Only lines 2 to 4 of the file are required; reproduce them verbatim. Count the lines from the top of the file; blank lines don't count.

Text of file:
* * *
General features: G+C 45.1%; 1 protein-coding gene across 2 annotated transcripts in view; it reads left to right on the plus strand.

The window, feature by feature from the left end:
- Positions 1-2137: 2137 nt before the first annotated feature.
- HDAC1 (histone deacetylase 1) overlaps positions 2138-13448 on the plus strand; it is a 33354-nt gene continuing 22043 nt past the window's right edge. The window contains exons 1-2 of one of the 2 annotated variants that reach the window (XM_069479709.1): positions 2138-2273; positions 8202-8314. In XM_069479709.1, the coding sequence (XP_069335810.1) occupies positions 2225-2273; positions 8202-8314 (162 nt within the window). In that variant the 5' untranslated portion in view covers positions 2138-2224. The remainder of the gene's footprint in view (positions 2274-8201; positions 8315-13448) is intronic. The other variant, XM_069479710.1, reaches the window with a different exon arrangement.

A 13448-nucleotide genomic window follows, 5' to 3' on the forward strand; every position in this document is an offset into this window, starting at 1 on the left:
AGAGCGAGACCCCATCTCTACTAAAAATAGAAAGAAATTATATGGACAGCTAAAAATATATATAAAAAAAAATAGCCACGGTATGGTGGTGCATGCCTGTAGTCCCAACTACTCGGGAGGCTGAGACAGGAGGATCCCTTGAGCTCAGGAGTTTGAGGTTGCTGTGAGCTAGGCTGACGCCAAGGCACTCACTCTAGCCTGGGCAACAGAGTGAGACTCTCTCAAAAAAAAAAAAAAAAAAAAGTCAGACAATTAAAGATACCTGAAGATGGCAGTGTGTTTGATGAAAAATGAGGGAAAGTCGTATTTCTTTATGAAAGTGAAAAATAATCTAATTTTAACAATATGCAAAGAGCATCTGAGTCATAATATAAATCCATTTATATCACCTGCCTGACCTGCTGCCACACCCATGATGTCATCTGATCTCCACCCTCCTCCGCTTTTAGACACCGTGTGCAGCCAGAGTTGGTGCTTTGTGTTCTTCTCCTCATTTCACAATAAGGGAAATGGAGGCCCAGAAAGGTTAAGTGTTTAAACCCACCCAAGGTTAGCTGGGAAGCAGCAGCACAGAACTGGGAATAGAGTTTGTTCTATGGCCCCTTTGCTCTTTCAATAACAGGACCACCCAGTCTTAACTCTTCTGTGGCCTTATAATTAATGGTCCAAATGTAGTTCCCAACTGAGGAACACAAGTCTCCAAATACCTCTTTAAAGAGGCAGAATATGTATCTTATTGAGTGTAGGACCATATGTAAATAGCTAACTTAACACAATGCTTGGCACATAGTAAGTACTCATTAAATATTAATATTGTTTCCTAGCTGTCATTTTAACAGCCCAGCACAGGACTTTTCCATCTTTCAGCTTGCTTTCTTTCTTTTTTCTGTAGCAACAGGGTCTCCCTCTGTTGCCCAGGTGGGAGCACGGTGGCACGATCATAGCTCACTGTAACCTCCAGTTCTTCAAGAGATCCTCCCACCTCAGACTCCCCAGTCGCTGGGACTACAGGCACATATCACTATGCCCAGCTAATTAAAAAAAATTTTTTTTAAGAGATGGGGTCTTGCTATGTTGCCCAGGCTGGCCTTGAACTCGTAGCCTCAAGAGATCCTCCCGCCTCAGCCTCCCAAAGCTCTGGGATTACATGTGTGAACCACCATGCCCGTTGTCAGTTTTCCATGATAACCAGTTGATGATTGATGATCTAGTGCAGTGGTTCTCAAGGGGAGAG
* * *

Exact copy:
The window, feature by feature from the left end:
- Positions 1-2137: 2137 nt before the first annotated feature.
- HDAC1 (histone deacetylase 1) overlaps positions 2138-13448 on the plus strand; it is a 33354-nt gene continuing 22043 nt past the window's right edge. The window contains exons 1-2 of one of the 2 annotated variants that reach the window (XM_069479709.1): positions 2138-2273; positions 8202-8314. In XM_069479709.1, the coding sequence (XP_069335810.1) occupies positions 2225-2273; positions 8202-8314 (162 nt within the window). In that variant the 5' untranslated portion in view covers positions 2138-2224. The remainder of the gene's footprint in view (positions 2274-8201; positions 8315-13448) is intronic. The other variant, XM_069479710.1, reaches the window with a different exon arrangement.